Broadband bill gets closer – here are the takeaways
A bipartisan group of US Senators unveiled a $1.2 trillion, eight-year infrastructure bill during a rare Sunday session. The development represents another tentative step forward for legislation that would allocate an astounding $65 billion toward broadband in the US, a historic amount that would have serious implications for the entire industry.
Here are a few takeaways:
1. It's not a done deal
This week the Senate is expected to debate the legislation. It's likely that the details will change, and it's possible that the bill could be further delayed. Nonetheless, the announcement Sunday, the support of some Republicans and the release of the text of the bill all serve to move the legislation forward following President Biden's initial $100 billion broadband proposal earlier this year.
2. It's probably going to be good for the wireless and cable industries
The legislation requires providers to offer download speeds of at least 100 Mbit/s and upload speeds of at least 20 Mbit/s. That's something most advanced wireless and cable networks can handle. It's also a repudiation of calls for "future proofed" networks of 1 Gbit/s.
3. It requires providers to offer a low-cost option
Although some state-level efforts to require low-cost services have failed, the Senate's proposal requires recipients of government money to offer a "low-cost broadband service option." However, it leaves the details of that low-cost option unclear.
4. There are some hints at "digital redlining," but nothing substantial
Public interest groups have routinely warned of "digital redlining," where Internet providers ignore low-income communities in favor of servicing those with rich residents who might spend more money on broadband services. While the legislation does make mention of this practice, it does not "provide explicit prohibitions" against digital redlining, according to the financial analysts at Evercore. They added: "The lack of such a prohibition is a plus for telcos who are doing targeted fiber upgrades of their plants, as a prohibition would make it difficult to economically target those upgrades in high-ROI [return on investment] segments."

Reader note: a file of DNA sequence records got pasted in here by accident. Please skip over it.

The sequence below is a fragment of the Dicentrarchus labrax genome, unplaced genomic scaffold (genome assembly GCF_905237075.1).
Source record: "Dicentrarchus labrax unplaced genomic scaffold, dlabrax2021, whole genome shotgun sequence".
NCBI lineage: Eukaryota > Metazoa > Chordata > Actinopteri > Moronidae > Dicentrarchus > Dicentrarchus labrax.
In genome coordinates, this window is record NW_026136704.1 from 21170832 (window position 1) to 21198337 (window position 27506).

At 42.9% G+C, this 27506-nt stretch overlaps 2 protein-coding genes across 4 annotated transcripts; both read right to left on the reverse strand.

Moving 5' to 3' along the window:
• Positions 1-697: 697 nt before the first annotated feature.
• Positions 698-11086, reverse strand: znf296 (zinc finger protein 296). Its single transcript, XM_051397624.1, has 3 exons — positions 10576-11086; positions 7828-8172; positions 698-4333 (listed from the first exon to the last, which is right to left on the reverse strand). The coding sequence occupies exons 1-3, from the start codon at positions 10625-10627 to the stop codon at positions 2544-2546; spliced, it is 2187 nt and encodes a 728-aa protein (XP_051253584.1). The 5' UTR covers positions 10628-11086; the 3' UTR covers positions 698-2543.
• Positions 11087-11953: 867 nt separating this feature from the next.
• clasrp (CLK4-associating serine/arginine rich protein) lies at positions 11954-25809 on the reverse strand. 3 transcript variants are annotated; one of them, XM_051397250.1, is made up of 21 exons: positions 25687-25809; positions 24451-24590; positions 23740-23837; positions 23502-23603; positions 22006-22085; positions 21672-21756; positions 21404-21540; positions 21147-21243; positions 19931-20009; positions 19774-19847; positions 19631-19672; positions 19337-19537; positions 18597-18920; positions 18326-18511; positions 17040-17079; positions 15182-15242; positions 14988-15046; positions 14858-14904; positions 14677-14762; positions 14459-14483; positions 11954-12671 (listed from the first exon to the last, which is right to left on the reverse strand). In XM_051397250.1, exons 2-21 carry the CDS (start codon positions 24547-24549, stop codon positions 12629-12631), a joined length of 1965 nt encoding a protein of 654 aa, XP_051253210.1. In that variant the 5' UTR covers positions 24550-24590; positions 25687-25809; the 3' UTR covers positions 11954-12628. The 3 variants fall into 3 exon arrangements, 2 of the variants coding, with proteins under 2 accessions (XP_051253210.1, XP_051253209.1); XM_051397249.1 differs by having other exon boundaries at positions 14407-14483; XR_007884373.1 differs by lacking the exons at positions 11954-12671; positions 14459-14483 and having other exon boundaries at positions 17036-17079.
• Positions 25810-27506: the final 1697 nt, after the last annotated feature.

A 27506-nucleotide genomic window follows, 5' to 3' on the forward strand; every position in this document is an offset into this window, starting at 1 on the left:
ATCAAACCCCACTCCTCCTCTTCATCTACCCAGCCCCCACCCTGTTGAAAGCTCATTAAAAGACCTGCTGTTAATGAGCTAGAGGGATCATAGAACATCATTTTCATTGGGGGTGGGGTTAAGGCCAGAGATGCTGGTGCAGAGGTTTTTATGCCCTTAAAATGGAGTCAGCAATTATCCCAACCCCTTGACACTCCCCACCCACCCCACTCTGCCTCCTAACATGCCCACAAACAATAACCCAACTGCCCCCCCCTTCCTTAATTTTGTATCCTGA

5. There's more money for subsidized broadband
In addition to providing money to telecom operators to construct networks in rural areas, the legislation also sets aside billions of dollars to help low-income Americans pay for broadband services. Such an effort essentially represents extra funding for the FCC's Emergency Broadband Benefit (EBB) program. That's important to operators that ultimately stand to gain more customers and more money from such spending. However, "Congress did not create a permanent funding mechanism," according to the financial analysts at New Street Research.
6. Telecom lobbyists mostly got what they wanted
Overall, most financial analysts believe the legislation will be mostly positive for most telecom operators, considering it generally doesn't attempt to set service pricing or provide money for competing offerings. That's noteworthy considering Internet service providers and their trade associations spent more than $234 million on lobbying and federal elections during the most recent Congressional session. According to a new report from the Common Cause public interest group, Comcast was the biggest spender at more than $43 million. AT&T was a close second at $36 million. Trade associations including NCTA and CTIA were also big spenders.
- FCC: 3M+ emergency broadband sign ups prove need for long-term benefit
- Biden's $100B broadband plan raises four big questions
- Joe Biden's net neutrality threat to 5G
— Mike Dano, Editorial Director, 5G & Mobile Strategies, Light Reading | @mikeddano
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